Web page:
After that most educational visit (of which we couldn't understand a word and during which Eric crawled under the table because he got bored), we went to a....(drumroll please)....green tea plantation!!!! It was sooooooooo gorgeous and amazing. I felt like I was in a movie (coincidentally, that plantation is used a lot for filming movies). Jon and I bought lots of tea and two mugs. We all had green tea ice cream, and ate homemade noodles made using green tea powder. There was even green tea salt to better season the noodle soup if you wanted. 

That night, we saw Mama Mia. That movie is a huge hit here. The Kims absolutely loved it, and were singing all the songs afterwards (in that kind of phoenetical way you sing songs when you don't actually speak the language they're written in). 

Monday, September 8, 2008

Korean Salsa Dancers?!

Leave it to me to find just about the only vestige of Latin America in Korea. Or at least in Jeonju.

On Friday night, Jon, Laura (one of the Korean teachers at our school) and I went to Deep In, one of the foreigner hangout bars in Jeonju. We hung out there for a while, but then decided we were hungry (well, mostly Jon was), so we left in search of something to eat. The area around Deep In isn't really a bar neighborhood, it's the downtown area where there's a lot of shops and restaurants, but nothing's really open late. So as we wandered the empty streets looking for food, I heard salsa music coming from down the street. When we got closer to the source, we realized the music was coming down some stairs from what looked like a restaurant that seemed to be open. Yes! Finally, food. And the added bonus, and mystery, of salsa music at a Korean restaurant in Jeonju.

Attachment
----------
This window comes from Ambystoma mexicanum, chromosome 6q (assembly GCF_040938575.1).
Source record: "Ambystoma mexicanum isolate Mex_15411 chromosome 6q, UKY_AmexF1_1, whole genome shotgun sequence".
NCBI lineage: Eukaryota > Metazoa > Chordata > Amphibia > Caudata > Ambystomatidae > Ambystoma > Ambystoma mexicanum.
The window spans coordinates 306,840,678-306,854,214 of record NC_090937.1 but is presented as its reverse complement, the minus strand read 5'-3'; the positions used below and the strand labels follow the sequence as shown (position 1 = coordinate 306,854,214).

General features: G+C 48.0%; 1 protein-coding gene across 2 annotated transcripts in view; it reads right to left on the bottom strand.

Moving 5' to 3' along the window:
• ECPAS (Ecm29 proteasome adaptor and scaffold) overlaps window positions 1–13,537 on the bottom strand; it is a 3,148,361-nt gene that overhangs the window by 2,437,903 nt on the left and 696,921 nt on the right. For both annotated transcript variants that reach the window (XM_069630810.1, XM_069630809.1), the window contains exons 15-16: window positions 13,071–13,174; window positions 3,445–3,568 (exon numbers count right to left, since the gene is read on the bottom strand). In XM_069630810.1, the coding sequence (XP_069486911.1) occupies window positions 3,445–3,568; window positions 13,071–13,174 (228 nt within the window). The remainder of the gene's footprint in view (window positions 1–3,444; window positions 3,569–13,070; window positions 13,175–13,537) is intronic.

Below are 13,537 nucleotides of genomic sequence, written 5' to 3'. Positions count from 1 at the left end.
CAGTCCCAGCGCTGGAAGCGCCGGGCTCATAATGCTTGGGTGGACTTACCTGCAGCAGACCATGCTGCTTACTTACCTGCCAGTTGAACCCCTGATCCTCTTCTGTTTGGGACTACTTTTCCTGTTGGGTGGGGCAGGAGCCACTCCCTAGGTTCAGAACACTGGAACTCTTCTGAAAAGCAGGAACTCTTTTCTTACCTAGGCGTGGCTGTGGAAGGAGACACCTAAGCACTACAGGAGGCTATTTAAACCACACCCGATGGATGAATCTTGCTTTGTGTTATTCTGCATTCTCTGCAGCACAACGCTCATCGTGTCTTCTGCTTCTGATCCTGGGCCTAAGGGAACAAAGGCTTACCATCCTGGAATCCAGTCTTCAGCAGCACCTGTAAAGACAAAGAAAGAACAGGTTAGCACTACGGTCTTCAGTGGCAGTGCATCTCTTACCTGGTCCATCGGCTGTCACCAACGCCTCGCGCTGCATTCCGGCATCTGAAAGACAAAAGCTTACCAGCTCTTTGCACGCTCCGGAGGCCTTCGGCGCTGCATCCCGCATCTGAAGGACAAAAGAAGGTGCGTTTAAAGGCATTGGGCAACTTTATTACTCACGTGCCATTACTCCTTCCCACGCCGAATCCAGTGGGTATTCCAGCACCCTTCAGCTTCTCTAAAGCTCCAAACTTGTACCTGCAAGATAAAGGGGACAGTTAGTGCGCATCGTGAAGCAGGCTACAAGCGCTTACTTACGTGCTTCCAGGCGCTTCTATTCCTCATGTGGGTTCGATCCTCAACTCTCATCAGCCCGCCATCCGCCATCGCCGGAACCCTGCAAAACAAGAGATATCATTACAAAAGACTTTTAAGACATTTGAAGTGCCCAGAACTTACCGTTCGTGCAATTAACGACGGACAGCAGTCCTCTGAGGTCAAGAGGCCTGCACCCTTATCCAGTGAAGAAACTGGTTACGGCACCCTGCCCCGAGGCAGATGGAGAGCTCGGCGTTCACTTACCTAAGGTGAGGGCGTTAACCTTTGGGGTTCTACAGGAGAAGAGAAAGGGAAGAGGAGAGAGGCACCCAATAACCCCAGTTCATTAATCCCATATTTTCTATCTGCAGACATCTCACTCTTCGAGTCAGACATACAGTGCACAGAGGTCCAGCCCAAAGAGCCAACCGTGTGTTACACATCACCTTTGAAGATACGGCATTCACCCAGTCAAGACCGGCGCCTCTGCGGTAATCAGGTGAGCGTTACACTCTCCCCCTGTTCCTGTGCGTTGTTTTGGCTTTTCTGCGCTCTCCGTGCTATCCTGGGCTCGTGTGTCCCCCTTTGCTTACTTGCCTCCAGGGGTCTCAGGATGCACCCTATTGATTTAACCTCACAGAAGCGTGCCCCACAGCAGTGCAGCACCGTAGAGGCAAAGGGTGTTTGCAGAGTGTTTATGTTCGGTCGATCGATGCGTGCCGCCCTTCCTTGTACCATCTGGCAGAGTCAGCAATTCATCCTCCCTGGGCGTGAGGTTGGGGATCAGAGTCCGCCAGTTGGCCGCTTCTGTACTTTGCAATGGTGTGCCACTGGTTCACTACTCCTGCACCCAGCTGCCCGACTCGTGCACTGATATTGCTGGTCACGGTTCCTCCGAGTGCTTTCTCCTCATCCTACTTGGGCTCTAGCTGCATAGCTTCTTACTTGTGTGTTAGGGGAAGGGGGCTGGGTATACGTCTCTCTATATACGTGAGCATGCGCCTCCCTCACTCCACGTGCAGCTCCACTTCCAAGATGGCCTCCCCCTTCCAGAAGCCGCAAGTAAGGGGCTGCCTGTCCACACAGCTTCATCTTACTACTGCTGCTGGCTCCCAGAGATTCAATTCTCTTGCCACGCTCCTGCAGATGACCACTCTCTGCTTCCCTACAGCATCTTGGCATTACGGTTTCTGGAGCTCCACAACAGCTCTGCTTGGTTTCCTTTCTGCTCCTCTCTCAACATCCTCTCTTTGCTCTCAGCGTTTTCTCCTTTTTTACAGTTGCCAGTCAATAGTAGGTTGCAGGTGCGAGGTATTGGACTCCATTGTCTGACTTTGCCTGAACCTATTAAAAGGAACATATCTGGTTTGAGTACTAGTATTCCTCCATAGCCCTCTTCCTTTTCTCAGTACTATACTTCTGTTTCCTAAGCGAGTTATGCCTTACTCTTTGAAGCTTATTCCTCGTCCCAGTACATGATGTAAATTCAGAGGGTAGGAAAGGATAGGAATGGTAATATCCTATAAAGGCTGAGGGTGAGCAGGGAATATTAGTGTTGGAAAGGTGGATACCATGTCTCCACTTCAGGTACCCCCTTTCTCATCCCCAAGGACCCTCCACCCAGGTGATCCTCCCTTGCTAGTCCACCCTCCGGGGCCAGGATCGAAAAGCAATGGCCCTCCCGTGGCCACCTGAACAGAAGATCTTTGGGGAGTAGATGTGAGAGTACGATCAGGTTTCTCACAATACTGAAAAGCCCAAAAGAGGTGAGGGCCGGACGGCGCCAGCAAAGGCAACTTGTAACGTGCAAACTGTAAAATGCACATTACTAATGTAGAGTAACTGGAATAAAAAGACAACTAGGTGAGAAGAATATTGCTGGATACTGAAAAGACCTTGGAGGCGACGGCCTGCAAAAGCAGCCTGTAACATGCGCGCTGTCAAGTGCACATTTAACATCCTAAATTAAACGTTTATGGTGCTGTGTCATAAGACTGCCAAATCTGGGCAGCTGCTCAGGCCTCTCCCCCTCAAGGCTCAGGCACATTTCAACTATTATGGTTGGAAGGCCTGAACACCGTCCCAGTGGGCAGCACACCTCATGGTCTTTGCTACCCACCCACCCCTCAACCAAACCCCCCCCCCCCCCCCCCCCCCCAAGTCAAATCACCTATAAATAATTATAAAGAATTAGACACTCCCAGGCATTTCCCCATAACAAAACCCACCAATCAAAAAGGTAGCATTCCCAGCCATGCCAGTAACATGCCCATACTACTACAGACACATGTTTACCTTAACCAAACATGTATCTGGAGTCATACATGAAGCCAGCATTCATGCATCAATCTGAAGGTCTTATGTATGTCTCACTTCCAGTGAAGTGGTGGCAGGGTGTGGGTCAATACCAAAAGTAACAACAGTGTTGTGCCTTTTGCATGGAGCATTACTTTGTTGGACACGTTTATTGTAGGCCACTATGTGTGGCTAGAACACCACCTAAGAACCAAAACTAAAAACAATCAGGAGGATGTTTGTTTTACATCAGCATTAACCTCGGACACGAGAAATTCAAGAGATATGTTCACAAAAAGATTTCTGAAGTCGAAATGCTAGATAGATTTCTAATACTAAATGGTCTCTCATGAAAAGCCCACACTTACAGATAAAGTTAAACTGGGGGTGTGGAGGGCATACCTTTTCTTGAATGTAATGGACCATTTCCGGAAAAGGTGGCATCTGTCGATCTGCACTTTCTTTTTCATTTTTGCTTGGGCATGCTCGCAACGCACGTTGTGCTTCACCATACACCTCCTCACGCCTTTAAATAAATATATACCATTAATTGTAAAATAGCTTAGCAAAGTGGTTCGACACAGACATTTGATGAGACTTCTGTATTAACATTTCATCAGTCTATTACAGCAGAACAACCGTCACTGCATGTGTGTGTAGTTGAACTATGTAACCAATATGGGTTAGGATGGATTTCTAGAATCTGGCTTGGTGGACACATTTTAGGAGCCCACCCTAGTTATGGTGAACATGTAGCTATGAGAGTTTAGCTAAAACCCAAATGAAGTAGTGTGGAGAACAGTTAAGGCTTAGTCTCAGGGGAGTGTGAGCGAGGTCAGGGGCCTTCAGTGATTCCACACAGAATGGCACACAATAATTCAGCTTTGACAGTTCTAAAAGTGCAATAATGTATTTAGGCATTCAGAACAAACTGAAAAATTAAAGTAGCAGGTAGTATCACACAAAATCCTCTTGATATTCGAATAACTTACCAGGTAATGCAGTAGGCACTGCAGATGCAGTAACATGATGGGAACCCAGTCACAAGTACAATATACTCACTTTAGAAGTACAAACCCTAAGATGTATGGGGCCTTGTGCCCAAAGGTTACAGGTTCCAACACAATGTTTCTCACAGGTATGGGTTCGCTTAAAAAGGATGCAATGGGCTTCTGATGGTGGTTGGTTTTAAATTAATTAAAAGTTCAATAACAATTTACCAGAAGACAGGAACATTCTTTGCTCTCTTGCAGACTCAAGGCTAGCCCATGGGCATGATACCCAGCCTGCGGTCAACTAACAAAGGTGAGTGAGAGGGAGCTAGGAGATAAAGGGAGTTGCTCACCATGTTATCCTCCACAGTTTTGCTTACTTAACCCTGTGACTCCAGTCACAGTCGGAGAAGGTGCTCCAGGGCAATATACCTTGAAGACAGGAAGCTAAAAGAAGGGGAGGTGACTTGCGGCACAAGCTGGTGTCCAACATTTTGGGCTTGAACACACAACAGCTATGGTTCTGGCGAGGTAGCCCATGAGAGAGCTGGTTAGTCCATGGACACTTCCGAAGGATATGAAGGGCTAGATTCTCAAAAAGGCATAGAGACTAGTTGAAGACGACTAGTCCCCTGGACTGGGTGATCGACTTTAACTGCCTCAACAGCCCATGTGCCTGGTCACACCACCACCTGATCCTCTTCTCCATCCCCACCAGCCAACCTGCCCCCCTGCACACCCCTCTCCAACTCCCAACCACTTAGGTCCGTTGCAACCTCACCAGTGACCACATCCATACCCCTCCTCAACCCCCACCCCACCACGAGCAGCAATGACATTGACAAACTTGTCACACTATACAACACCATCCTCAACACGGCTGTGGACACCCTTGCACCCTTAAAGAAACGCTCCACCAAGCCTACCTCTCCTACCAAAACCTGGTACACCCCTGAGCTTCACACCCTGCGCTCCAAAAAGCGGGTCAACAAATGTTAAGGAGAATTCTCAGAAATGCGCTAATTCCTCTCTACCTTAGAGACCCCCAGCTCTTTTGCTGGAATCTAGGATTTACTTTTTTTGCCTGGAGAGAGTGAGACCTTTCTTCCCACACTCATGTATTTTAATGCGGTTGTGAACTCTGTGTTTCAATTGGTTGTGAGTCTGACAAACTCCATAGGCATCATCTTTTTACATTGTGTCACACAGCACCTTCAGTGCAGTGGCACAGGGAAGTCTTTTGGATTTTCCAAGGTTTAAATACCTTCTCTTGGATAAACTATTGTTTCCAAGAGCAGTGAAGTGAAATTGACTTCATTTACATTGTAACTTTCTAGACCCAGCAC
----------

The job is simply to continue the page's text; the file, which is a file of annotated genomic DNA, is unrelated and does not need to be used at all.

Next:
We went upstairs and ascertained that they were, in fact, still open. Laura ordered for us, and after a few minutes of sitting the music was too much for me. I had to dance. So Jon and I salsa danced for a song. Then the other, large party across the restaurant started clapping. When we looked their way, we realized that some of them were dancing too. Then one guy came and asked me to dance...he was really good. Laura went over and talked to them, to find out why they randomly knew salsa and what they were doing there. It turned out they were the Jeonju Salsa Club, and they were having a celebratory dinner after a workshop with a salsa teacher/events planner from Seoul.